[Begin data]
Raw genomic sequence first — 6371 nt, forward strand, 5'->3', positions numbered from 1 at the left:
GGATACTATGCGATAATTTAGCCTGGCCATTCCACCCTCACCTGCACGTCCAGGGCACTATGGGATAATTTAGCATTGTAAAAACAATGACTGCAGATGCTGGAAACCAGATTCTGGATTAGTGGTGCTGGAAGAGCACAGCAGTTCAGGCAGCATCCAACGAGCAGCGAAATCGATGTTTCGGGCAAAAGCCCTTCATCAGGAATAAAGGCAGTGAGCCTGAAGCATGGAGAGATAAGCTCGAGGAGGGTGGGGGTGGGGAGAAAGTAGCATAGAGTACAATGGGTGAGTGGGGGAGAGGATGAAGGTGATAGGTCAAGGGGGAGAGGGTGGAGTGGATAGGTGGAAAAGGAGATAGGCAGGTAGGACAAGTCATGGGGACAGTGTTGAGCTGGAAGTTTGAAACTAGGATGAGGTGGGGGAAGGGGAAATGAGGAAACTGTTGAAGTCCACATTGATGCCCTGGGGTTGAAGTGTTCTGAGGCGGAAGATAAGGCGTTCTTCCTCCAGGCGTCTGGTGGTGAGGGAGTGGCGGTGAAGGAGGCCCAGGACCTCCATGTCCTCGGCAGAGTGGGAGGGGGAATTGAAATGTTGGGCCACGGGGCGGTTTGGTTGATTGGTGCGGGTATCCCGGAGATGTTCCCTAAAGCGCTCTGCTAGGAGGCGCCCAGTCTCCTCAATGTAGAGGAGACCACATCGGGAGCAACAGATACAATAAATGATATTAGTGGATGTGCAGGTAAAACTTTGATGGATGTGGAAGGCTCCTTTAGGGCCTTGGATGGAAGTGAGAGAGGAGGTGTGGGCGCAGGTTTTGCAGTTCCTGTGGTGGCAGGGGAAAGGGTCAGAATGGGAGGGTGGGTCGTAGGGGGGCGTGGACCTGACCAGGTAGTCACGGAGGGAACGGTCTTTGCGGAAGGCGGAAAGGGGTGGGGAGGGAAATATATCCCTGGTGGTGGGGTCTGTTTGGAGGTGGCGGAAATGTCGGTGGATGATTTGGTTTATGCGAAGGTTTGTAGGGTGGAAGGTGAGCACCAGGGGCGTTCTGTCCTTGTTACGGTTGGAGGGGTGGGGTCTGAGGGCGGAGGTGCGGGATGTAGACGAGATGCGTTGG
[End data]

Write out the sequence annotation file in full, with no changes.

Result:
Raw genomic sequence first — 6371 nt, forward strand, 5'->3', positions numbered from 1 at the left:
GGATACTATGCGATAATTTAGCCTGGCCATTCCACCCTCACCTGCACGTCCAGGGCACTATGGGATAATTTAGCATTGTAAAAACAATGACTGCAGATGCTGGAAACCAGATTCTGGATTAGTGGTGCTGGAAGAGCACAGCAGTTCAGGCAGCATCCAACGAGCAGCGAAATCGATGTTTCGGGCAAAAGCCCTTCATCAGGAATAAAGGCAGTGAGCCTGAAGCATGGAGAGATAAGCTCGAGGAGGGTGGGGGTGGGGAGAAAGTAGCATAGAGTACAATGGGTGAGTGGGGGAGAGGATGAAGGTGATAGGTCAAGGGGGAGAGGGTGGAGTGGATAGGTGGAAAAGGAGATAGGCAGGTAGGACAAGTCATGGGGACAGTGTTGAGCTGGAAGTTTGAAACTAGGATGAGGTGGGGGAAGGGGAAATGAGGAAACTGTTGAAGTCCACATTGATGCCCTGGGGTTGAAGTGTTCTGAGGCGGAAGATAAGGCGTTCTTCCTCCAGGCGTCTGGTGGTGAGGGAGTGGCGGTGAAGGAGGCCCAGGACCTCCATGTCCTCGGCAGAGTGGGAGGGGGAATTGAAATGTTGGGCCACGGGGCGGTTTGGTTGATTGGTGCGGGTATCCCGGAGATGTTCCCTAAAGCGCTCTGCTAGGAGGCGCCCAGTCTCCTCAATGTAGAGGAGACCACATCGGGAGCAACAGATACAATAAATGATATTAGTGGATGTGCAGGTAAAACTTTGATGGATGTGGAAGGCTCCTTTAGGGCCTTGGATGGAAGTGAGAGAGGAGGTGTGGGCGCAGGTTTTGCAGTTCCTGTGGTGGCAGGGGAAAGGGTCAGAATGGGAGGGTGGGTCGTAGGGGGGCGTGGACCTGACCAGGTAGTCACGGAGGGAACGGTCTTTGCGGAAGGCGGAAAGGGGTGGGGAGGGAAATATATCCCTGGTGGTGGGGTCTGTTTGGAGGTGGCGGAAATGTCGGTGGATGATTTGGTTTATGCGAAGGTTTGTAGGGTGGAAGGTGAGCACCAGGGGCGTTCTGTCCTTGTTACGGTTGGAGGGGTGGGGTCTGAGGGCGGAGGTGCGGGATGTAGACGAGATGCGTTGG